A Sherman tank from the Canadian 27th Tank Regiment rolls through the shattered, deserted streets of Caen after the Germans pulled out. The British/Canadians lost thousands of men and 300-500 tanks. The delay in securing Caen badly damaged Montgomery’s reputation among the Allies.

European Theater

The European Theater of Operations (ETO) during World War II is generally regarded as the area of military confrontation between the Allied powers and Nazi Germany and Fascist Italy. The European Theater encompassed the Atlantic, Mediterranean, Eastern Front, Western Front, and Arctic areas of operation.

European Theater

Raid on St. Nazaire

By William F. Floyd, Jr.

The British flotilla moved with determination into the Loire estuary after midnight on May 28, 1942. Read more

European Theater

Armored in Lorraine: Battle of Arracourt

By Arnold Blumberg

Scouts for the U.S. Third Army on foot and in armored vehicles cautiously approached the town of Luneville on the east side of the Moselle River in the rolling hills of north- eastern France on September 15, 1944. Read more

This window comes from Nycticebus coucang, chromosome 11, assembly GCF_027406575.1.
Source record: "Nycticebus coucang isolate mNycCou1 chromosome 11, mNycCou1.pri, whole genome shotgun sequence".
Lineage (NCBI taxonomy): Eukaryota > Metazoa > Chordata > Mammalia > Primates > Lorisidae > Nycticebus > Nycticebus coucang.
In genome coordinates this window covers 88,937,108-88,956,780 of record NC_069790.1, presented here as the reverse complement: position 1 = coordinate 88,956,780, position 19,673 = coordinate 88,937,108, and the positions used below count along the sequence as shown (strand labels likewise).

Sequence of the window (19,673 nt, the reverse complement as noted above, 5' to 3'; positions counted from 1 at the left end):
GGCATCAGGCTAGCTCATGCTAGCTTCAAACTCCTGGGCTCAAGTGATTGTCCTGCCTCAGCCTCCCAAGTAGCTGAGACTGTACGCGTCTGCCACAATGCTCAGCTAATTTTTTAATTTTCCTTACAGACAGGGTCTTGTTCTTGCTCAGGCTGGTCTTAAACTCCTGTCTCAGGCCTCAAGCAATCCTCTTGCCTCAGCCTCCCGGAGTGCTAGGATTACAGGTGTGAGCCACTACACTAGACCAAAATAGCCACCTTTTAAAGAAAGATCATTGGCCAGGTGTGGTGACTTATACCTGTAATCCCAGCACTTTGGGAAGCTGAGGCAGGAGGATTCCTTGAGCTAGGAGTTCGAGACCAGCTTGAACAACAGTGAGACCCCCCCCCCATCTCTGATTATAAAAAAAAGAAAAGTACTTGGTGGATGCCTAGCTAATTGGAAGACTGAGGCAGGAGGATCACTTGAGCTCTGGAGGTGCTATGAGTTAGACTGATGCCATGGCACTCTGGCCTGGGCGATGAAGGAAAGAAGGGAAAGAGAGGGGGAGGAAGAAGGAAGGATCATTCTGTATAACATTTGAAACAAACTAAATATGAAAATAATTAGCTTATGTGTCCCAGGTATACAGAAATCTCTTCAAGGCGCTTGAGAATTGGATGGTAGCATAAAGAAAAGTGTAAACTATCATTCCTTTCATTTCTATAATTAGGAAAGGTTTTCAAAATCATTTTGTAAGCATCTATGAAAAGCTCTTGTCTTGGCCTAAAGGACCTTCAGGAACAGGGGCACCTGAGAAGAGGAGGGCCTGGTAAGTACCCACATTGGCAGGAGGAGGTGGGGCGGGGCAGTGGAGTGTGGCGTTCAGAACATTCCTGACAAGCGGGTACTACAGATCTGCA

How did the World’s first gliderborne assault grab the worlds strongest fortress?

European Theater

Captured! Belgium’s Mighty Fort Eben-Emael

By Roy Stevenson

At 4:25am in the predawn darkness of May 10, 1940, nine German gliders silently skidded to a stop on the hilltop of the most heavily defended fortress in Europe, disgorging 71 highly trained German Fallschirmjäger. Read more

European Theater

The Imperial War Museum

By Roy Stevenson

Although Britain has a number of war museums, the Imperial War Museum (IWM) is acknowledged as the Holy Grail of them all—the one you must visit when in London. Read more

European Theater

Why America Participated in the Allied Bombing of France in WWII

By Flint Whitlock

By any standard, the ancient city of Rouen, in Upper Normandy, is a historical treasure. Within its magnificent High Gothic Notre-Dame Cathedral (which was portrayed in a famous series of paintings by the Impressionist Claude Monet as well as by his contemporary Camille Pissarro) is a tomb containing the heart of Richard the Lionheart (1157-1199) who had been King of England and the Duke of Normandy. Read more